ERBIL, Kurdistan Region (Kurdistan24) - Former Turkish Foreign Minister and one of the founders of the ruling Justice and Development Party (AKP) Yasar Yakis recently suggested his country better prepare itself for the emergence of an independent Kurdistan.
"We must accept that a day might come when, starting from Iraq, a Kurdish state is founded," said Yakis, also a long-time diplomat who served for four decades in the Middle East and Europe.
He underscored that such a Kurdish state could flourish, and begin uniting with other contiguous Kurdish-populated regions in Syria, Turkey, and Iran.
The prospects of a near-future sovereign Kurdish state was plausible particularly in the case of Iraq where the Kurdistan Region authorities this month announced a September referendum on independence, said Yakis in an interview with Turkish media.
"After this point, chances of Kurds' saying let's stay with Iraq are minimal. They will go further," stated Yakis, in his Friday interview with the opposition commentary website Gazeteduvar.
The Turkish government, including the AKP leader and President Recep Tayyip Erdogan, his Prime Minister Binali Yildirim, and Foreign Ministry all slammed Kurdistan Region's decision to hold a referendum on September 25 as announced by Kurdish President Masoud Barzani.
On Syrian Kurds, Yakis criticized the Turkish policy largely crafted by the former FM and PM Ahmet Davutoglu which he described as out of touch with reality on the ground.
The two terms AKP lawmaker Yakis was expelled from his party in 2016 for his disagreements with the government.
"There is this state of affairs in which the Americans view the YPG [Kurdish People's Protection Units] as their most trusted ally. We can't just ignore this and change the reality by telling [the US] those Kurds are PKK's offshoot," Yakis said.
Continued US aid to and reliance on the YPG in the war against the Islamic State (IS) in Syria since late 2014 have strained relations with Turkey. The latter labels the Kurdish group as "terrorists" for its controversial ties with the outlawed Kurdistan Workers' Party (PKK).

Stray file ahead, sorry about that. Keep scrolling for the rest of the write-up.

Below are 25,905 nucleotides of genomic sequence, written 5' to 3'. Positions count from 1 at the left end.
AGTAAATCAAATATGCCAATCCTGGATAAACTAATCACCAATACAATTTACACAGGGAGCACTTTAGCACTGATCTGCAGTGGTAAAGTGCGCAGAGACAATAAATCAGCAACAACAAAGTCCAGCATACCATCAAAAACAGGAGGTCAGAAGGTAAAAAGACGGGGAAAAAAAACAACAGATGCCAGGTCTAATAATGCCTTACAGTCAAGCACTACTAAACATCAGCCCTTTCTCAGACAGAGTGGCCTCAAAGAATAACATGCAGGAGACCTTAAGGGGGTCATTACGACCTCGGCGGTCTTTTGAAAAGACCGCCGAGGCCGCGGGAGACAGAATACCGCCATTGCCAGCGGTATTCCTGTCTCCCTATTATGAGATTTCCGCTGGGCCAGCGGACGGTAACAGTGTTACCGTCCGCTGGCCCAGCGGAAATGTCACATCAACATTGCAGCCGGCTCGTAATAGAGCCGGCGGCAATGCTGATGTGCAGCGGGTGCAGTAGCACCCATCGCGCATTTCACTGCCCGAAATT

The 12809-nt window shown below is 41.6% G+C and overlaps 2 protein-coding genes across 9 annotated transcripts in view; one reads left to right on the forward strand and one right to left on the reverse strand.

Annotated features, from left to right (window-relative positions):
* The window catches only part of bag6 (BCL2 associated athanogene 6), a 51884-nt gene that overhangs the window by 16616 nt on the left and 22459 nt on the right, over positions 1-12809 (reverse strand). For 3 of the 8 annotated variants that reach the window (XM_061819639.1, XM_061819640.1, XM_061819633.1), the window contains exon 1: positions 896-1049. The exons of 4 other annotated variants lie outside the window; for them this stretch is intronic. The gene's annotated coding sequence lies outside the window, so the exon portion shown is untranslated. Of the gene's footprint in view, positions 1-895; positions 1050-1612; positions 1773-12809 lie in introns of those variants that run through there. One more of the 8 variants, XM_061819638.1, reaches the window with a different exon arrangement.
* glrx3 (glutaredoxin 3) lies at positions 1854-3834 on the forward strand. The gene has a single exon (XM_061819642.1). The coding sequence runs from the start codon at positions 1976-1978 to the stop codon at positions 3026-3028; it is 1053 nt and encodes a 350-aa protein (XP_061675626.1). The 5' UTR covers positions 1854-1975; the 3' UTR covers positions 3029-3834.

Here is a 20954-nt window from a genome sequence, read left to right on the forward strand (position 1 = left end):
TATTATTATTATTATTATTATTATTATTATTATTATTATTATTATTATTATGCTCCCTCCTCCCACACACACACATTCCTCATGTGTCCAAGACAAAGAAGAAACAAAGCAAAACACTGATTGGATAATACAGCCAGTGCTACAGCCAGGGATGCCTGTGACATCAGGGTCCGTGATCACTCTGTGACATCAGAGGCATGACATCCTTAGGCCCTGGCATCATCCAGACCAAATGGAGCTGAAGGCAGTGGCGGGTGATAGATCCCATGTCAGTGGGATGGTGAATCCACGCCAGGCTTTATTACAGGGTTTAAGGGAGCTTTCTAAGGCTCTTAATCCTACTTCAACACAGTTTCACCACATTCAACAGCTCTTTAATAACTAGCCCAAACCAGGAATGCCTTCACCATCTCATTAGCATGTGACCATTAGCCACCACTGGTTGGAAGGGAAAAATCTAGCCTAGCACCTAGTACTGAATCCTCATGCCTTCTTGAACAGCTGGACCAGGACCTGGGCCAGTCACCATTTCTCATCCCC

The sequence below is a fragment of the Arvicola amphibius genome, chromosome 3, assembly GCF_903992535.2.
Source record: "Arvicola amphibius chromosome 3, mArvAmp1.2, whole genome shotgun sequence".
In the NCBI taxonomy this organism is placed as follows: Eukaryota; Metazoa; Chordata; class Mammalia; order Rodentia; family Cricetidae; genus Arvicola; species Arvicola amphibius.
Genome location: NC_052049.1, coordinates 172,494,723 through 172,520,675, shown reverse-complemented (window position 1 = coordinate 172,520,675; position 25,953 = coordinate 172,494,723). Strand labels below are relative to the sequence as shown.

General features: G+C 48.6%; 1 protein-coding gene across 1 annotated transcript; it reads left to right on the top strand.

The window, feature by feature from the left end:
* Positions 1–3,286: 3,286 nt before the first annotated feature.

Yakis believed among the ethnic and religious Syrian factions, Kurds were closest to independence if the civil war-ridden country went through a Balkanization process because they were "the most organized."
Yakis claimed that although some Kurds in Turkey also want independence, the chances of separation was smaller in his country because millions of Kurds live in western Turkish cities, including Istanbul.
He proposed a revitalization of the now collapsed Turkey-PKK peace process which ended in 2015 after Erdogan renounced a declaration known as "Dolmabahce Treaty" between the two sides which outlined a framework for recognition of Kurdish rights along democratization of the country.
"The solution to the Kurdish question can be an opportunity for every other problem [in Turkey]. We can begin by understanding the Kurds in Syria and solve our own Kurdish question," added Yakis, warning about further internationalization of the issue.
"The international community knows that the Kurdish people of 35-40 million are the world's largest people without a state," he concluded.
Editing by Ava Homa